This Aldershot Chest has an interesting history, first owned by 'Rev. HM Johnson, S. John's Rectory, Chatham, Kent', whose details are marked to the back.
Born in 1876, Henry Martin Johnson probably bought the chest for his trip to South Africa in 1904, where he was vicar in 4 different locations before returning to England in 1914. Being in Chatham it is logical he sold it to Williamson, a Naval officer of H.M.S. Chester. Williamson lost his life on board H.M.S. Chester on May 31st 1916 during the Battle of Jutland.
The chest is in good condition and the mahogany top section has particularly well chosen timber. The top right drawer is marked with an ivory plaque noting 'Army & Navy C.S.L. Maker'. This drawer also has an unusual lock operating with a V shaped key. For travel, the feet are removed, along with the cupboard shelf and mouldings. The top drawer section then fits into the cupboard and the shelf stands against the drawers for protection.
The Army & Navy Club offered 3 variations of this chest, the other two being in teak or oak. The mahogany chest was the best quality and most expensive. Circa 1900.
The Army & Navy Store Co-Operative Society Limited, to give their full title, was set by in 1871 by a group of army and naval officers who had decided they were paying too much for their wine. If they clubbed together to buy wholesale, they could greatly reduce the price. If this could be done for wine, it could be done for most other things and indeed the A&N CSL went on to sell just about everything imaginable from food and drink to clothing, furniture, sporting goods, luggage and toys.
Membership was restricted to officers, non-commissioned officers and their families. Friends could join by introduction and officials from the civil service and clubs etc. could also join. Premises were opened at 105 Victoria Street and the Society quickly grew to be a very large concern with depots at important army bases and ports. With a large demand from members in India, a store was opened in Bombay in 1891, followed by Karachi in 1892 and Calcutta in 1901.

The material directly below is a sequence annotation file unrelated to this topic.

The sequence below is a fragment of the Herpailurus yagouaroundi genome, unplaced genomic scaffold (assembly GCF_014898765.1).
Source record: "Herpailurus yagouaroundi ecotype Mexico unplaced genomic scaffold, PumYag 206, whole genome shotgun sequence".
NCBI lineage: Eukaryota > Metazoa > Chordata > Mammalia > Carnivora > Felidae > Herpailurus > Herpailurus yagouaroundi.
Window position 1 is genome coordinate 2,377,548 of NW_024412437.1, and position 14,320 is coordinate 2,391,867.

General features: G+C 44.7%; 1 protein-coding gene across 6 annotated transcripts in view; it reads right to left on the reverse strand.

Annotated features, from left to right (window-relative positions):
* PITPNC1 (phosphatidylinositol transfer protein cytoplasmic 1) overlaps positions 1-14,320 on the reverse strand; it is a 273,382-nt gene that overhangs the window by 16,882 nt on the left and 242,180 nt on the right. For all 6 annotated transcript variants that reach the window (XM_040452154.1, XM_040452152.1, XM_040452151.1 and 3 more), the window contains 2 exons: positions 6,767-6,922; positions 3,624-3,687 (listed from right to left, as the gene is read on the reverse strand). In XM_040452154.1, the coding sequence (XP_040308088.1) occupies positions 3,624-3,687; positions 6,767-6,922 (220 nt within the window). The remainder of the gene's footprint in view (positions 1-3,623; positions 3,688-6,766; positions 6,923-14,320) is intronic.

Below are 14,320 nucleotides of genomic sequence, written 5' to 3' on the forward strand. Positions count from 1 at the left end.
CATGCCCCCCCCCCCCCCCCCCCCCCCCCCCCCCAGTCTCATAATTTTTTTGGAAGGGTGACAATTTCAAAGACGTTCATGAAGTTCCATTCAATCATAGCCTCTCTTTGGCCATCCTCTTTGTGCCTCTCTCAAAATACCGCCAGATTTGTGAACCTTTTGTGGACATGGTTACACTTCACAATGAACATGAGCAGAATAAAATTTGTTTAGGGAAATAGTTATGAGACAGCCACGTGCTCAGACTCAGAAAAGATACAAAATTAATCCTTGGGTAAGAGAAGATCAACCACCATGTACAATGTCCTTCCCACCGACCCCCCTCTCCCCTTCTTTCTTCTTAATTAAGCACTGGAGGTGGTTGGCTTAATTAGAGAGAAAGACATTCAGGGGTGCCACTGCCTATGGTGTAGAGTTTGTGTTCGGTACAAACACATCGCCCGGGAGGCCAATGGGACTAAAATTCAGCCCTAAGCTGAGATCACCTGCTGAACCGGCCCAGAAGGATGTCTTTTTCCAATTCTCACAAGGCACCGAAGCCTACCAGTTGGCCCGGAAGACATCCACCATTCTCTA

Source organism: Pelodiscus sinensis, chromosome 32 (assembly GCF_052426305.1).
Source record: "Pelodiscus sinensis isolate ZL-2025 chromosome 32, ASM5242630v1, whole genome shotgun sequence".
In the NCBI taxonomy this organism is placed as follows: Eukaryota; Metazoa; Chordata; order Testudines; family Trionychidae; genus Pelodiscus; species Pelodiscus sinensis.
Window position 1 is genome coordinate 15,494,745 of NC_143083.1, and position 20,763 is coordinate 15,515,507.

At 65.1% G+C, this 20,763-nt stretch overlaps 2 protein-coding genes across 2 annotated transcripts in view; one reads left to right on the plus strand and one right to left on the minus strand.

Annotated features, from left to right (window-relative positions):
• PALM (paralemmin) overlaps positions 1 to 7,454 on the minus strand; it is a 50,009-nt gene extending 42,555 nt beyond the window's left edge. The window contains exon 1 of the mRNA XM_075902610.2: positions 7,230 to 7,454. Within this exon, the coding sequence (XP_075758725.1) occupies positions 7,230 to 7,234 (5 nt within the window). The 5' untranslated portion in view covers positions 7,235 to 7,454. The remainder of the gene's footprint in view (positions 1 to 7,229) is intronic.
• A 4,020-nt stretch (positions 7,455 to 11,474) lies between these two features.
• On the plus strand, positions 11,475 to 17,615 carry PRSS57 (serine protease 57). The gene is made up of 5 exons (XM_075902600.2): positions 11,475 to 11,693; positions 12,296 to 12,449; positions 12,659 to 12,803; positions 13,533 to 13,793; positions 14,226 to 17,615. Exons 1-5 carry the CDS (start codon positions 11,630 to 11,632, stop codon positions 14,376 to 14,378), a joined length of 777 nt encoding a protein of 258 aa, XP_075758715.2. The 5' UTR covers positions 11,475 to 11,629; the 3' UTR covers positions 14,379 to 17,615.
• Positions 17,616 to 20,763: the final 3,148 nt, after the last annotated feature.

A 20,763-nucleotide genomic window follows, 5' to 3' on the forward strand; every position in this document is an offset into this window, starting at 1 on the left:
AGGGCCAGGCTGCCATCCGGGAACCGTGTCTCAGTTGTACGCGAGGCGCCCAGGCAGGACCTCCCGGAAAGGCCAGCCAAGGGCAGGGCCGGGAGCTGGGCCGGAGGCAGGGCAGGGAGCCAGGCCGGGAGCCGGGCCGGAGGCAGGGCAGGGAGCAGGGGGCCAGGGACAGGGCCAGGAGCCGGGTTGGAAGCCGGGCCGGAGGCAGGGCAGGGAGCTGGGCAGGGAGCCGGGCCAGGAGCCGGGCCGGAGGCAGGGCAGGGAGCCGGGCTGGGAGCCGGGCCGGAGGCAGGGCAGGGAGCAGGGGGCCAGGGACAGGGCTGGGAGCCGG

The Society also manufactured or commissioned a number of the items they sold. This is particularly true of the items we are interested in, travel furniture and luggage etc. We also have a theory that the A&N CSL workshops may have supplied other retailers such as Harrods. Although many of the London campaign furniture makers were producing similar items of furniture, a number of pieces sold by Harrods bear a striking similarity to those marked A&N CSL. However, the Army & Navy Store tended to label their items whereas this was less of a concern for Harrods. Four digit reference numbers are often to be found stamped on pieces sold by both companies.
The A&N CSL used a variety of different labels and stamps throughout their history but more often than not the wording 'Army & Navy C.S.L. Makers' was used. Some labels also show addresses. Brass and ivorine labels are known as well as applied leather labels on luggage and both impressed and ink stamps.
The speed and size of the Society's growth was remarkable but still they managed to keep an eye on quality and customer service. Their name changed in 1934 from the Army & Navy Co-Operative Society Ltd to The Army & Navy Stores Ltd. They were eventually taken over by The House of Frazer in 1981.